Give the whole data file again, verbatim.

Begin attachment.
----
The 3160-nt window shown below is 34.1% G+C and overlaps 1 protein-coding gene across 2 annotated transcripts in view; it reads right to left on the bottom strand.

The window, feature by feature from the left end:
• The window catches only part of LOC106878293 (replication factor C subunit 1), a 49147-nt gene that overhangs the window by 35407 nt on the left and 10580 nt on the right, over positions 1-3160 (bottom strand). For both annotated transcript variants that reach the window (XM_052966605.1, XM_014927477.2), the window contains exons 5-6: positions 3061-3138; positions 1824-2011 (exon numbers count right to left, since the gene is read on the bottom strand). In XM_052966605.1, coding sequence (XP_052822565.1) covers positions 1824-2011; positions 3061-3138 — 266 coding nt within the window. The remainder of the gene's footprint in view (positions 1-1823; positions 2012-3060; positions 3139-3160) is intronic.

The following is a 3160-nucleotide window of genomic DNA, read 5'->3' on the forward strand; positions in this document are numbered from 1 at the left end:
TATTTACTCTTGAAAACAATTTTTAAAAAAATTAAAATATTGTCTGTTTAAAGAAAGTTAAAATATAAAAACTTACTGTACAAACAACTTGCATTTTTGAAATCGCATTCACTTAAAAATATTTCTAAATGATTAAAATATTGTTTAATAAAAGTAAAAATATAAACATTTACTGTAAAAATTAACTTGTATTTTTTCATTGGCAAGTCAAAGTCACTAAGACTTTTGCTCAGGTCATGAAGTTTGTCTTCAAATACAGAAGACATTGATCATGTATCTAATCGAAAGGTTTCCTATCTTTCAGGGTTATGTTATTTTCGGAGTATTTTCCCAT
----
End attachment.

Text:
The 3160-nt window shown below is 34.1% G+C and overlaps 1 protein-coding gene across 2 annotated transcripts in view; it reads right to left on the bottom strand.

The window, feature by feature from the left end:
• The window catches only part of LOC106878293 (replication factor C subunit 1), a 49147-nt gene that overhangs the window by 35407 nt on the left and 10580 nt on the right, over positions 1-3160 (bottom strand). For both annotated transcript variants that reach the window (XM_052966605.1, XM_014927477.2), the window contains exons 5-6: positions 3061-3138; positions 1824-2011 (exon numbers count right to left, since the gene is read on the bottom strand). In XM_052966605.1, coding sequence (XP_052822565.1) covers positions 1824-2011; positions 3061-3138 — 266 coding nt within the window. The remainder of the gene's footprint in view (positions 1-1823; positions 2012-3060; positions 3139-3160) is intronic.

The following is a 3160-nucleotide window of genomic DNA, read 5'->3' on the forward strand; positions in this document are numbered from 1 at the left end:
TATTTACTCTTGAAAACAATTTTTAAAAAAATTAAAATATTGTCTGTTTAAAGAAAGTTAAAATATAAAAACTTACTGTACAAACAACTTGCATTTTTGAAATCGCATTCACTTAAAAATATTTCTAAATGATTAAAATATTGTTTAATAAAAGTAAAAATATAAACATTTACTGTAAAAATTAACTTGTATTTTTTCATTGGCAAGTCAAAGTCACTAAGACTTTTGCTCAGGTCATGAAGTTTGTCTTCAAATACAGAAGACATTGATCATGTATCTAATCGAAAGGTTTCCTATCTTTCAGGGTTATGTTATTTTCGGAGTATTTTCCCAT